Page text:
I have a python library that performs asynchronous network via multicast which may garner replies from other services. It hides the dirty work by returning a Future which will capture a reply. I am integrating this library into an existing gevent application. The call pattern is as simple as:

future = service.broadcast()
# next call blocks the current thread
reply = future.result(some_timeout)

Under the hood, concurrent.futures.Future.result() uses threading.Condition.wait().

With a monkey-patched threading module, this seems fine and safe, and non-blocking with greenlets.

Is there any reason to be worried here or when mixing gevent and concurrent.futures?

  • 1
    fun we are seeing some mixing of python3's new native concurrency primitives and the old work-horse gevent (now that it works on python3.) glad to see below it seems to work for you. Jan 4 '16 at 20:18

Well, as far as I can tell, futures isn't documented to work on top of threading.Condition, and gevent isn't documented to be able to patch futures safely. So, in theory, someone could write a Python implementation that would break gevent.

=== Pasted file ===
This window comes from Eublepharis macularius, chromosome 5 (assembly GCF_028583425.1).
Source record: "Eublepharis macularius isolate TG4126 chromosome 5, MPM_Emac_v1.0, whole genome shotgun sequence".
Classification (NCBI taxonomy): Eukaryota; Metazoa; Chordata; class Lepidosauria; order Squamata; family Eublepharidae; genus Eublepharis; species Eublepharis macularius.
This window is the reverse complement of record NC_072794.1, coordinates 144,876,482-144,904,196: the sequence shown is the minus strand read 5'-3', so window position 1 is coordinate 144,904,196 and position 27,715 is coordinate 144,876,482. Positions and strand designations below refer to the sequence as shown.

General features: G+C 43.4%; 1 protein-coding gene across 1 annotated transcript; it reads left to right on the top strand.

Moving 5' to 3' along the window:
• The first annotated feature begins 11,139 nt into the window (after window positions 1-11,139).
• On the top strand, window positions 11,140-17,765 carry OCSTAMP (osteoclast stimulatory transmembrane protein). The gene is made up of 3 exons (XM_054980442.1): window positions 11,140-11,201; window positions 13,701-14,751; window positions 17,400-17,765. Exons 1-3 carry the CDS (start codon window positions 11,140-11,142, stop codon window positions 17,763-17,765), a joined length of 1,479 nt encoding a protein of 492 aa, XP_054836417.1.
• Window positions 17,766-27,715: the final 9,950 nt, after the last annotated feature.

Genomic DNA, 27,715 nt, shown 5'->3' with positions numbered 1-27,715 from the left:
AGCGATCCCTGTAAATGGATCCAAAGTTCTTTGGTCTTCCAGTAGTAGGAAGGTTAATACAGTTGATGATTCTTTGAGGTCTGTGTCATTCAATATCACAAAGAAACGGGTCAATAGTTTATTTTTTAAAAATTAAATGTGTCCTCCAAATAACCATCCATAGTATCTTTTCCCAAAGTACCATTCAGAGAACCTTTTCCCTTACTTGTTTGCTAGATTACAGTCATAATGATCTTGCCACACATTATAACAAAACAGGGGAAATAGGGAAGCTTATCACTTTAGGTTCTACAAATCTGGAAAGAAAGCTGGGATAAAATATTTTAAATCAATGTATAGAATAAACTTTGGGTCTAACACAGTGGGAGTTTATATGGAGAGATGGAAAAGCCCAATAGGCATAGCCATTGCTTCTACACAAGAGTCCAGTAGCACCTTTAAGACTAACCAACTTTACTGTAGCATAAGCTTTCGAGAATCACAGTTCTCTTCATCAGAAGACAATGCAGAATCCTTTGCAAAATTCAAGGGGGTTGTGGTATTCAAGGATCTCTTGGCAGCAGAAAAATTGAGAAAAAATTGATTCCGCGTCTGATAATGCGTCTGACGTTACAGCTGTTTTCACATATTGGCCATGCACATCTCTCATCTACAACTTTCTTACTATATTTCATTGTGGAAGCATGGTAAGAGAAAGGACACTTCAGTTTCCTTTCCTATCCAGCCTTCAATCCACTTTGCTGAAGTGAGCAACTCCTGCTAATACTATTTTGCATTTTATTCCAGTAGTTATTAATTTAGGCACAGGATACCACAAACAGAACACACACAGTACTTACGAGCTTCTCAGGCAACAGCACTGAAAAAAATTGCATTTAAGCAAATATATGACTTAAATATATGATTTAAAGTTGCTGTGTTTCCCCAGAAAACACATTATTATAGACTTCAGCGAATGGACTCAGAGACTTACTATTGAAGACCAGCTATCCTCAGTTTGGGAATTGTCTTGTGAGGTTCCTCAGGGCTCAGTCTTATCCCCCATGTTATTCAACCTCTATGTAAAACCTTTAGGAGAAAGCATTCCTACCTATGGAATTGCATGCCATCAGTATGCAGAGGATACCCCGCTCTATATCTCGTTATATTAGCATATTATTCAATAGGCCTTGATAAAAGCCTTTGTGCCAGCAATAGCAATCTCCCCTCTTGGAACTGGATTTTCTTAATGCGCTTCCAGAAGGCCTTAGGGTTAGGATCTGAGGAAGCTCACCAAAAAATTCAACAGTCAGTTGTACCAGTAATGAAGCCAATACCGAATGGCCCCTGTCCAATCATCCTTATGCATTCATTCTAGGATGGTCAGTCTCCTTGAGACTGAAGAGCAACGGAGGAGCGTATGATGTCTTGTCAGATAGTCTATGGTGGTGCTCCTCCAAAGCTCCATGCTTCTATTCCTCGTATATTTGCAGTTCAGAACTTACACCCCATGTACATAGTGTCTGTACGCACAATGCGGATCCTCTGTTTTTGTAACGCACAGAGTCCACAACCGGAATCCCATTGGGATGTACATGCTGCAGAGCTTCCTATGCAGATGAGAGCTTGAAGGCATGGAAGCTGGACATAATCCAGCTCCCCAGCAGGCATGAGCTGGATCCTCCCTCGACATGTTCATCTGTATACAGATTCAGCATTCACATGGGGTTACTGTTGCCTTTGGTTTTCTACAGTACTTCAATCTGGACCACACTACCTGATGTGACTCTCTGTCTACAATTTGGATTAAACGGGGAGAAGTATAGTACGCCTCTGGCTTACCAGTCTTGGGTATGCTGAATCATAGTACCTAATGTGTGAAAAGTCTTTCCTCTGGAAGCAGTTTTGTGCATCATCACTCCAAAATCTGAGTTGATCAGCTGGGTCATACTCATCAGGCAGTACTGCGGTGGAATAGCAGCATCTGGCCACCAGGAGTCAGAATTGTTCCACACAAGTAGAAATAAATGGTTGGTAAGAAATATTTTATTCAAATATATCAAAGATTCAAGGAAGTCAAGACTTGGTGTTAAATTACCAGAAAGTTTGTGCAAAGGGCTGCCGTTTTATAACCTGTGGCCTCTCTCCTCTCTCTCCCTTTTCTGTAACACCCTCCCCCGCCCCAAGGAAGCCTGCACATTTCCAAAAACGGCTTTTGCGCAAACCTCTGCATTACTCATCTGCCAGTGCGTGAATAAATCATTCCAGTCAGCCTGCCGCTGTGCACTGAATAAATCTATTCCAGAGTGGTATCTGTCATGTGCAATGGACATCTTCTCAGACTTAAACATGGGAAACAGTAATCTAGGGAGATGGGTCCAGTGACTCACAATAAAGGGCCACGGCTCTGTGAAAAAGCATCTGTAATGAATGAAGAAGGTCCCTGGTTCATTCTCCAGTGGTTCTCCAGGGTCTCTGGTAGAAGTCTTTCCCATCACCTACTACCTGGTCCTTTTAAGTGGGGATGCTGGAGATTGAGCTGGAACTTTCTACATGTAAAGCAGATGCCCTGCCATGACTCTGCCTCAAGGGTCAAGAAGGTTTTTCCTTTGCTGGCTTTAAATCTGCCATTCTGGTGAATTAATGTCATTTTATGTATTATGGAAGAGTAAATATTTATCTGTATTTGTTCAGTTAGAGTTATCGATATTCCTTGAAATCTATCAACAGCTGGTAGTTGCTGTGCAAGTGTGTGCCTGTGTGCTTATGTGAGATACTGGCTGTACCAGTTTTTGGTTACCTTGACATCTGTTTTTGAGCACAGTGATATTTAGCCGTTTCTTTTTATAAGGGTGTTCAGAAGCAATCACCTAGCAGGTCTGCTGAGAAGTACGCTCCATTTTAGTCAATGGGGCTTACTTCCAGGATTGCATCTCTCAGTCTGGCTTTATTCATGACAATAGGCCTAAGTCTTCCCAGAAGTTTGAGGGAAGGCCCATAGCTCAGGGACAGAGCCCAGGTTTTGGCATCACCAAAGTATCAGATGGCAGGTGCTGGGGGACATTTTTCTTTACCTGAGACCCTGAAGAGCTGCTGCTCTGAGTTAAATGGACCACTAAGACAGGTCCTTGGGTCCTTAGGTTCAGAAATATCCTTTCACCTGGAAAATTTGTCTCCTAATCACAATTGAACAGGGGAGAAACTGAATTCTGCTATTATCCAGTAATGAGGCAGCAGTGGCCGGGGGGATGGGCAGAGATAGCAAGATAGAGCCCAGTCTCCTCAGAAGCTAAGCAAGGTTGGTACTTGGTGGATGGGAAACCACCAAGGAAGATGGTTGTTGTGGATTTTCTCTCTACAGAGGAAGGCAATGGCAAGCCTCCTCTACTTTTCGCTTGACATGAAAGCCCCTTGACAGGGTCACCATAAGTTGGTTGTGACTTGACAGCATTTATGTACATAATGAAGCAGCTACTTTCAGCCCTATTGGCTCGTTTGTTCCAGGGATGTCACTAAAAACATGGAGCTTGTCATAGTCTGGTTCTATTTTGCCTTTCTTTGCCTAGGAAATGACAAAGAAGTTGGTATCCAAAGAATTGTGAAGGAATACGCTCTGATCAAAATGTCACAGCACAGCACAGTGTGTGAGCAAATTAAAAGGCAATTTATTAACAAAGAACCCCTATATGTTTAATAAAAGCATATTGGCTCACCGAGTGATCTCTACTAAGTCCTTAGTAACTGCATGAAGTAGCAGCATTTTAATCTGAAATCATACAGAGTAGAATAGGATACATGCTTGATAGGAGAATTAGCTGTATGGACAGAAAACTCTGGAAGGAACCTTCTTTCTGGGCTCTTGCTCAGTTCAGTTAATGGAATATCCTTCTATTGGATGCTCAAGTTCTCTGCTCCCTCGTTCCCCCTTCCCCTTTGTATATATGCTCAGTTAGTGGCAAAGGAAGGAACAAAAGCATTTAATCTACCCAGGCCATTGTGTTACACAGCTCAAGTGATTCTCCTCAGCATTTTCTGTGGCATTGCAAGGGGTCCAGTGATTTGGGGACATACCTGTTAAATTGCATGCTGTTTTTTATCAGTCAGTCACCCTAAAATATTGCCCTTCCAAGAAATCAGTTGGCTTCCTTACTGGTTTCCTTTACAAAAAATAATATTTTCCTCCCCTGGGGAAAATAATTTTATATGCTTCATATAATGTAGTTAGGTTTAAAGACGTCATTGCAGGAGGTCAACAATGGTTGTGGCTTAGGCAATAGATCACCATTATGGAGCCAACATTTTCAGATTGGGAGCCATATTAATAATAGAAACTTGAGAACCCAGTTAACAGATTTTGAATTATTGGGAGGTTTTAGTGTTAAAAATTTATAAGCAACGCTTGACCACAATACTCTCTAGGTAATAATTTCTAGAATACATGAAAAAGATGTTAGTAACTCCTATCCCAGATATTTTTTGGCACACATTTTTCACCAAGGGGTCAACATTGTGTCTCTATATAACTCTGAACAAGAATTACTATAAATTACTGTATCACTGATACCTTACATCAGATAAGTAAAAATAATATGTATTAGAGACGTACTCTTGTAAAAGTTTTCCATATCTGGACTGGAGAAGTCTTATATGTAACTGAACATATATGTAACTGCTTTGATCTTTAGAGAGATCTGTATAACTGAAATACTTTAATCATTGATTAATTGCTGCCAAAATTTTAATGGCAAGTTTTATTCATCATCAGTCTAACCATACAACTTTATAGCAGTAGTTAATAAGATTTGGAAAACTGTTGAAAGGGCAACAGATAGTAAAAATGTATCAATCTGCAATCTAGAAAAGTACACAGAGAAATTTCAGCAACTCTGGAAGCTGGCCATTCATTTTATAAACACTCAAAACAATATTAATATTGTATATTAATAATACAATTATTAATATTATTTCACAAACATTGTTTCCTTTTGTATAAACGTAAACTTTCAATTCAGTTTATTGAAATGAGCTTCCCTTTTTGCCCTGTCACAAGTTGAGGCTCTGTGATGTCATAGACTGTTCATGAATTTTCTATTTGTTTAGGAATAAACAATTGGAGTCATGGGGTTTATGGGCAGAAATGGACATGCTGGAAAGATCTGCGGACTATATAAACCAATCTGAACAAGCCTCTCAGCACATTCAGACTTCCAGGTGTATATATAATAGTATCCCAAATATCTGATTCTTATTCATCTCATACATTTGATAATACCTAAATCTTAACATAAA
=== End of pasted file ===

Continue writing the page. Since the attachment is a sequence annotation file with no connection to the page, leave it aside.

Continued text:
But in practice? It's hard to imagine what such an implementation would look like. You obviously need some kind of sync objects to make a Future work. Sure, you could use an Event, Lock, and Rlock instead of a Condition, but that won't cause a problem for gevent. The only way an implementation could plausibly break things would be to go directly to the pthreads/Win32/Java/.NET/whatever sync objects instead of using the wrappers in threading.

How would you deal with that if it happened? Well, futures is implemented in pure Python, and it's pretty simple Python, and there's a fully functional backport that works with 2.5+/3.2+. So, you'd just have to grab that backport and swap out concurrent.futures for futures.

So, if you're doing something wacky like deploying a server that's going to run for 5 years unattended and may have its Python repeatedly upgraded underneath it, maybe I'd install the backport now and use that instead.

Otherwise, I'd just document the assumption (and the workaround in case it's ever broken) in the appropriate place, and then just use the stdlib module.


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